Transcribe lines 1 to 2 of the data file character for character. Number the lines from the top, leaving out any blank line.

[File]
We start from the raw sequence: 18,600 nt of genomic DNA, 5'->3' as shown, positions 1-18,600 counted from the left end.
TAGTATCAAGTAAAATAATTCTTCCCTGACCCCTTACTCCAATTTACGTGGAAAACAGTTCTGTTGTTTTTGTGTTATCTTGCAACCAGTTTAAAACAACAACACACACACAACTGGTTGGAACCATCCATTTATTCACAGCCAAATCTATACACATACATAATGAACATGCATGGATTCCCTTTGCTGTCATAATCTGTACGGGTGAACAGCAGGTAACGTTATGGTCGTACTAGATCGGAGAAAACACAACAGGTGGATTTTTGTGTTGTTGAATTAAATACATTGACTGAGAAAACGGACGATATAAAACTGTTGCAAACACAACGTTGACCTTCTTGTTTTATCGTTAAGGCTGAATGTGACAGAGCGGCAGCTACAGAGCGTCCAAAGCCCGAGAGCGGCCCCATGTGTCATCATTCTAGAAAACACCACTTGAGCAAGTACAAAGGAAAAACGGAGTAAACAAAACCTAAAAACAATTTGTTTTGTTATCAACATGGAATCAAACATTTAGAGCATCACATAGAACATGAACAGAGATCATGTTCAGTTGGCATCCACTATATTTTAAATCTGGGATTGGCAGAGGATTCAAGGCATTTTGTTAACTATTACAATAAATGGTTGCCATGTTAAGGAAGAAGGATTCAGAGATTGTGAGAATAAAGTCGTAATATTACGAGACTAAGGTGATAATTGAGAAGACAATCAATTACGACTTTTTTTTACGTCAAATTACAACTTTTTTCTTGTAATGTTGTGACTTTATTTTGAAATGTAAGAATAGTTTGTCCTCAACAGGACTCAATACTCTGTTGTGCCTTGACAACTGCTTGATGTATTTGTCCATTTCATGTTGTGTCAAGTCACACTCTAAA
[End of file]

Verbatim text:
We start from the raw sequence: 18,600 nt of genomic DNA, 5'->3' as shown, positions 1-18,600 counted from the left end.
TAGTATCAAGTAAAATAATTCTTCCCTGACCCCTTACTCCAATTTACGTGGAAAACAGTTCTGTTGTTTTTGTGTTATCTTGCAACCAGTTTAAAACAACAACACACACACAACTGGTTGGAACCATCCATTTATTCACAGCCAAATCTATACACATACATAATGAACATGCATGGATTCCCTTTGCTGTCATAATCTGTACGGGTGAACAGCAGGTAACGTTATGGTCGTACTAGATCGGAGAAAACACAACAGGTGGATTTTTGTGTTGTTGAATTAAATACATTGACTGAGAAAACGGACGATATAAAACTGTTGCAAACACAACGTTGACCTTCTTGTTTTATCGTTAAGGCTGAATGTGACAGAGCGGCAGCTACAGAGCGTCCAAAGCCCGAGAGCGGCCCCATGTGTCATCATTCTAGAAAACACCACTTGAGCAAGTACAAAGGAAAAACGGAGTAAACAAAACCTAAAAACAATTTGTTTTGTTATCAACATGGAATCAAACATTTAGAGCATCACATAGAACATGAACAGAGATCATGTTCAGTTGGCATCCACTATATTTTAAATCTGGGATTGGCAGAGGATTCAAGGCATTTTGTTAACTATTACAATAAATGGTTGCCATGTTAAGGAAGAAGGATTCAGAGATTGTGAGAATAAAGTCGTAATATTACGAGACTAAGGTGATAATTGAGAAGACAATCAATTACGACTTTTTTTTACGTCAAATTACAACTTTTTTCTTGTAATGTTGTGACTTTATTTTGAAATGTAAGAATAGTTTGTCCTCAACAGGACTCAATACTCTGTTGTGCCTTGACAACTGCTTGATGTATTTGTCCATTTCATGTTGTGTCAAGTCACACTCTAAA